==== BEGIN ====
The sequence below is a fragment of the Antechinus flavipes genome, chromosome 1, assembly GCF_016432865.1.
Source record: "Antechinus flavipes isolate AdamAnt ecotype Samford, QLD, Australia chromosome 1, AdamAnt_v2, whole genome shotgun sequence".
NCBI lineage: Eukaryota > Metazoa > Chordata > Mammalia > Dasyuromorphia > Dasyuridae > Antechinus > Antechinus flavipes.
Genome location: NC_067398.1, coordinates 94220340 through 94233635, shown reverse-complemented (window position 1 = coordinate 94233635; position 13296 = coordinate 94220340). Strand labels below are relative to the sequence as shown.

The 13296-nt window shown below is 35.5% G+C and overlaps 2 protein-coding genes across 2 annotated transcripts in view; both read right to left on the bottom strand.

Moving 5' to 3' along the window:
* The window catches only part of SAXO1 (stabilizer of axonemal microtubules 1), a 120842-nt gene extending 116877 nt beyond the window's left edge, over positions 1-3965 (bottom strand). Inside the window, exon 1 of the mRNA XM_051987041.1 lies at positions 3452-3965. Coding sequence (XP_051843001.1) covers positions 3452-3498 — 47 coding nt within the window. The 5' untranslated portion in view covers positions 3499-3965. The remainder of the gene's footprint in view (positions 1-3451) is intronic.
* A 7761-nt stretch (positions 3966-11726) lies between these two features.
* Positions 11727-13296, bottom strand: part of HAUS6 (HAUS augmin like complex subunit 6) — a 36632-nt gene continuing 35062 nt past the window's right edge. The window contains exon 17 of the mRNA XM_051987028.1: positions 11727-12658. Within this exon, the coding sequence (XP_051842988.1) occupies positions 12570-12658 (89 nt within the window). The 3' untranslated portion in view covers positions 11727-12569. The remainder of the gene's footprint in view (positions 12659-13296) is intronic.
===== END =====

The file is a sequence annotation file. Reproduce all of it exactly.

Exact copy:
The sequence below is a fragment of the Antechinus flavipes genome, chromosome 1, assembly GCF_016432865.1.
Source record: "Antechinus flavipes isolate AdamAnt ecotype Samford, QLD, Australia chromosome 1, AdamAnt_v2, whole genome shotgun sequence".
NCBI lineage: Eukaryota > Metazoa > Chordata > Mammalia > Dasyuromorphia > Dasyuridae > Antechinus > Antechinus flavipes.
Genome location: NC_067398.1, coordinates 94220340 through 94233635, shown reverse-complemented (window position 1 = coordinate 94233635; position 13296 = coordinate 94220340). Strand labels below are relative to the sequence as shown.

The 13296-nt window shown below is 35.5% G+C and overlaps 2 protein-coding genes across 2 annotated transcripts in view; both read right to left on the bottom strand.

Moving 5' to 3' along the window:
* The window catches only part of SAXO1 (stabilizer of axonemal microtubules 1), a 120842-nt gene extending 116877 nt beyond the window's left edge, over positions 1-3965 (bottom strand). Inside the window, exon 1 of the mRNA XM_051987041.1 lies at positions 3452-3965. Coding sequence (XP_051843001.1) covers positions 3452-3498 — 47 coding nt within the window. The 5' untranslated portion in view covers positions 3499-3965. The remainder of the gene's footprint in view (positions 1-3451) is intronic.
* A 7761-nt stretch (positions 3966-11726) lies between these two features.
* Positions 11727-13296, bottom strand: part of HAUS6 (HAUS augmin like complex subunit 6) — a 36632-nt gene continuing 35062 nt past the window's right edge. The window contains exon 17 of the mRNA XM_051987028.1: positions 11727-12658. Within this exon, the coding sequence (XP_051842988.1) occupies positions 12570-12658 (89 nt within the window). The 3' untranslated portion in view covers positions 11727-12569. The remainder of the gene's footprint in view (positions 12659-13296) is intronic.